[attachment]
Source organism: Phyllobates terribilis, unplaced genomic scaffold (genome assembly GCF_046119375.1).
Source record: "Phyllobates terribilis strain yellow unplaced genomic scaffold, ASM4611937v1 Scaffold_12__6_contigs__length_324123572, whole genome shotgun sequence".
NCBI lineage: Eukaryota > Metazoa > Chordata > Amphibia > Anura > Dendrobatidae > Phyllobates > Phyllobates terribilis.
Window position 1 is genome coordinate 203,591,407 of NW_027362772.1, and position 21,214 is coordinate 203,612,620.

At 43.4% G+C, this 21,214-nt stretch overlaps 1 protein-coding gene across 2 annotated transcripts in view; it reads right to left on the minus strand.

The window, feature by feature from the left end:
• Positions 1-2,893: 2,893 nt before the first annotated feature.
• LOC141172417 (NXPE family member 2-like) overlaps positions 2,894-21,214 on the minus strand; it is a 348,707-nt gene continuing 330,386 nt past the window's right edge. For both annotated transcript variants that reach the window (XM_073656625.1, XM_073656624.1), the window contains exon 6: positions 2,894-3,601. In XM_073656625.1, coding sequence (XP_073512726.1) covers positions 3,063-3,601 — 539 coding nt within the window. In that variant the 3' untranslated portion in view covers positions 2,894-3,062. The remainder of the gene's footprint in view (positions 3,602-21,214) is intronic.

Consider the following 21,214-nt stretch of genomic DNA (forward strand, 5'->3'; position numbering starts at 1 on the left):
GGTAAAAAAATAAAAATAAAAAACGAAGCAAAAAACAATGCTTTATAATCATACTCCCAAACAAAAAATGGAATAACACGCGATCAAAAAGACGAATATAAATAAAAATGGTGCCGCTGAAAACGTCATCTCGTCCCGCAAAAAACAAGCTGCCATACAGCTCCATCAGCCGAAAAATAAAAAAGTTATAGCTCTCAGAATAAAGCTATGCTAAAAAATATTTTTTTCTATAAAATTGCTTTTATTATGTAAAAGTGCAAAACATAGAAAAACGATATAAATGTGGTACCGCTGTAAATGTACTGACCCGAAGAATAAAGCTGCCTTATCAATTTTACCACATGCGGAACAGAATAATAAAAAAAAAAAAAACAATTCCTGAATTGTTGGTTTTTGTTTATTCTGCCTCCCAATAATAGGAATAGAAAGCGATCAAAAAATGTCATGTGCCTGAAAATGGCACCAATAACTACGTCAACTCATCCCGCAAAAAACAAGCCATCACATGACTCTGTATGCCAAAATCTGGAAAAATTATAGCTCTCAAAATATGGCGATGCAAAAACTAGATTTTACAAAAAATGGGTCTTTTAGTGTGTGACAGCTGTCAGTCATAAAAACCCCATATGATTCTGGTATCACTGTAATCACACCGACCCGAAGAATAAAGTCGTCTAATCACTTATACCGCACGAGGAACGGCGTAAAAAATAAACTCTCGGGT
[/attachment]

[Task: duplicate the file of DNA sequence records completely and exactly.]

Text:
Source organism: Phyllobates terribilis, unplaced genomic scaffold (genome assembly GCF_046119375.1).
Source record: "Phyllobates terribilis strain yellow unplaced genomic scaffold, ASM4611937v1 Scaffold_12__6_contigs__length_324123572, whole genome shotgun sequence".
NCBI lineage: Eukaryota > Metazoa > Chordata > Amphibia > Anura > Dendrobatidae > Phyllobates > Phyllobates terribilis.
Window position 1 is genome coordinate 203,591,407 of NW_027362772.1, and position 21,214 is coordinate 203,612,620.

At 43.4% G+C, this 21,214-nt stretch overlaps 1 protein-coding gene across 2 annotated transcripts in view; it reads right to left on the minus strand.

The window, feature by feature from the left end:
• Positions 1-2,893: 2,893 nt before the first annotated feature.
• LOC141172417 (NXPE family member 2-like) overlaps positions 2,894-21,214 on the minus strand; it is a 348,707-nt gene continuing 330,386 nt past the window's right edge. For both annotated transcript variants that reach the window (XM_073656625.1, XM_073656624.1), the window contains exon 6: positions 2,894-3,601. In XM_073656625.1, coding sequence (XP_073512726.1) covers positions 3,063-3,601 — 539 coding nt within the window. In that variant the 3' untranslated portion in view covers positions 2,894-3,062. The remainder of the gene's footprint in view (positions 3,602-21,214) is intronic.

Consider the following 21,214-nt stretch of genomic DNA (forward strand, 5'->3'; position numbering starts at 1 on the left):
GGTAAAAAAATAAAAATAAAAAACGAAGCAAAAAACAATGCTTTATAATCATACTCCCAAACAAAAAATGGAATAACACGCGATCAAAAAGACGAATATAAATAAAAATGGTGCCGCTGAAAACGTCATCTCGTCCCGCAAAAAACAAGCTGCCATACAGCTCCATCAGCCGAAAAATAAAAAAGTTATAGCTCTCAGAATAAAGCTATGCTAAAAAATATTTTTTTCTATAAAATTGCTTTTATTATGTAAAAGTGCAAAACATAGAAAAACGATATAAATGTGGTACCGCTGTAAATGTACTGACCCGAAGAATAAAGCTGCCTTATCAATTTTACCACATGCGGAACAGAATAATAAAAAAAAAAAAAACAATTCCTGAATTGTTGGTTTTTGTTTATTCTGCCTCCCAATAATAGGAATAGAAAGCGATCAAAAAATGTCATGTGCCTGAAAATGGCACCAATAACTACGTCAACTCATCCCGCAAAAAACAAGCCATCACATGACTCTGTATGCCAAAATCTGGAAAAATTATAGCTCTCAAAATATGGCGATGCAAAAACTAGATTTTACAAAAAATGGGTCTTTTAGTGTGTGACAGCTGTCAGTCATAAAAACCCCATATGATTCTGGTATCACTGTAATCACACCGACCCGAAGAATAAAGTCGTCTAATCACTTATACCGCACGAGGAACGGCGTAAAAAATAAACTCTCGGGT